4. Inclusion of plants my friend loves.  Bright flowers, interesting textures, the muscular bark of manzanitas… she “gets” plants and loves them all, but I know her favorites.  If I had to summarize, I’d say that if a hummingbird would love it, she’d love it.

Those are the primary goals.  I figure this is a multi-year project, and now you know the starting point.

This afternoon we spent a few hours and pruned four rose bushes, one of which is a very large and old (20 years) hybrid tea that I moved here a year ago from my own backyard (it was in an undesirable location).  I also pruned (lightly) a Hydrangea quercifolia, and the aforementioned grapes.  Rose and hydrangea pruning isn’t much to look at so I only have pictures of the grape before-and-after.

This is a single Concord vine, which hasn’t been pruned at all in at least five years.  Do I even have any idea what I’m doing? No. So ok, let’s go by intuition, because why not? Nothing to lose.

Before:

Concord grape, pre-prune.  Gahh look at all that “hair”

After:

Concord grape, post-prune.  I didn’t actually use the ladder at all.

I think it went well! Impossible to photograph but you can get a sense of the volume of grapeness that has been removed.  As I was going along I considered making grapevine wreaths, and at one point decided not to do it, saying to myself “ain’t got time for that shit!” But then I thought of a certain friend of mine who I am sure would have my head if I didn’t twist some of these excellent grapevines into circles.  In honor of that friend (if you’re reading this you know exactly who you are):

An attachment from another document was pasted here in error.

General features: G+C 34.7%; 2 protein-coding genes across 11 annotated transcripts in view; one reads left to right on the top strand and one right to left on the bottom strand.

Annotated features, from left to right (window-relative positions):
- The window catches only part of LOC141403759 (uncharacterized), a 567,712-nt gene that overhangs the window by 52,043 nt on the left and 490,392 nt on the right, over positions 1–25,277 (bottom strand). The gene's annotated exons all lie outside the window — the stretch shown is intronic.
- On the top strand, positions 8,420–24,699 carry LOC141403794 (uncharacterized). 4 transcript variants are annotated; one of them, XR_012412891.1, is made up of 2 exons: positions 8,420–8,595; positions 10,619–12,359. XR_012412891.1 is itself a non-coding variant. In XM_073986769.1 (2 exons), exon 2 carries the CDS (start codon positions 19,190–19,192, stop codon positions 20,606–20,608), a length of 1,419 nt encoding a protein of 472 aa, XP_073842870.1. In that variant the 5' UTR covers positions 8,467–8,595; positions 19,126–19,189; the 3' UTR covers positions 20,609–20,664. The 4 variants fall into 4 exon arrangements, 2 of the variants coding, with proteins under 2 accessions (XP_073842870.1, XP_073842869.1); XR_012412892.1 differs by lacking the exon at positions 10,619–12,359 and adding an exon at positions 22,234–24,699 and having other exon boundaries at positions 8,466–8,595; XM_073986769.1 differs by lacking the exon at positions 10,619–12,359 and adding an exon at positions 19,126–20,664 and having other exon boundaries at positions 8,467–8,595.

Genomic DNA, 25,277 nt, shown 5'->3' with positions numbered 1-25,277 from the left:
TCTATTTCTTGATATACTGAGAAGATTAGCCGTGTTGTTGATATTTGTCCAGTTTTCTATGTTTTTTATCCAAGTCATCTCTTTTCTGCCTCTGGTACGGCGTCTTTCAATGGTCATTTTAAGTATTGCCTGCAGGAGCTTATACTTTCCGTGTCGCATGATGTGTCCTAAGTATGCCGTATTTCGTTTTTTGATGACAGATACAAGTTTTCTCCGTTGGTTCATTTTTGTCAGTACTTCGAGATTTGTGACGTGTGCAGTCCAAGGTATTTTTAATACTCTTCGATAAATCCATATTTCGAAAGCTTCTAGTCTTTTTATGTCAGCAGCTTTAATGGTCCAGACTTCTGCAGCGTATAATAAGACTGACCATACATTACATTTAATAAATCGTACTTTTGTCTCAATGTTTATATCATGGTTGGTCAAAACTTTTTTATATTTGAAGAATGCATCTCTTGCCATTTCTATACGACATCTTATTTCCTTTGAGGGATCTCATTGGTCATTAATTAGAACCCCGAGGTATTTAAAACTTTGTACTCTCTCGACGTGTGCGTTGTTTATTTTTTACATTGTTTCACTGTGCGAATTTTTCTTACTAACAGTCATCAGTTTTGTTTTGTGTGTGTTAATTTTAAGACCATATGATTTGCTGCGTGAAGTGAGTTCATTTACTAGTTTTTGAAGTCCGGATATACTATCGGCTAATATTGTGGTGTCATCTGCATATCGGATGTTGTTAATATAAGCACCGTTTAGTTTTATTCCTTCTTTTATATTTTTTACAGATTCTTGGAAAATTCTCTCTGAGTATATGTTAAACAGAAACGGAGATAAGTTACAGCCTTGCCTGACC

grapevine wreaths!

There you go! Now you’ve seen Wichita Ave: The very beginnings.  Stay tuned — I swear this will be breathtaking in, say, 4 years. 😉

 

5 comments on “An afternoon on Wichita Avenue

  1. You made wreaths!!!! I am so proud of you. Kinda made me teary eyed remembering my grandparents Concord grape vines. Yours are better than any I ever made, you’re a natural talent.

    Your friend is lucky to have you, and yes, it’s all doable. You’ve got the knowledge…and the plant love. All you need is time! Oh, now get those Arctostaphylos in the ground so they can start growing!

    1. Aww! Yes, when I realized I had better make wreaths I sort of couldn’t stop. Now I have no idea what I’ll actually DO with them, but whatever.

      And you’re right, time is about all that’s needed (maybe, just maybe, a bit of money…). I definitely have that but my friend is 70-something, so there exists a bit of a sense of urgency because of that. Anything we do will be better than nothing, though!

  2. Absolutely fascinating project and great goals – everyone should have a friend like you who “gets” it about garden priorities. I myself am “between two farms” and know we’ll buy one with neglect. About those wreaths… on easter, just hang eggs on hooks or weave forsythia through; later glue on succulents, in winter, add pinecones; I’m sure you’ll think of something.

    Really looking forward to the updates.

    1. I will definitely post updates! Carol is an artist too (mostly in painting but she’s done fiber arts and various other things too) so she is starting to make the connection and understand the art of garden design. The interplay of colors and forms, the importance of drawing the eye this way and that – she gets all that stuff 100%. We’re also hoping to work in some garden art so it’ll be interesting to see what comes of that. She would LOVE your garden sooo much. If I can get her to actually look at a computer for more than 20 seconds I want to show her your blog!

Leave a Reply

Your email address will not be published. Required fields are marked *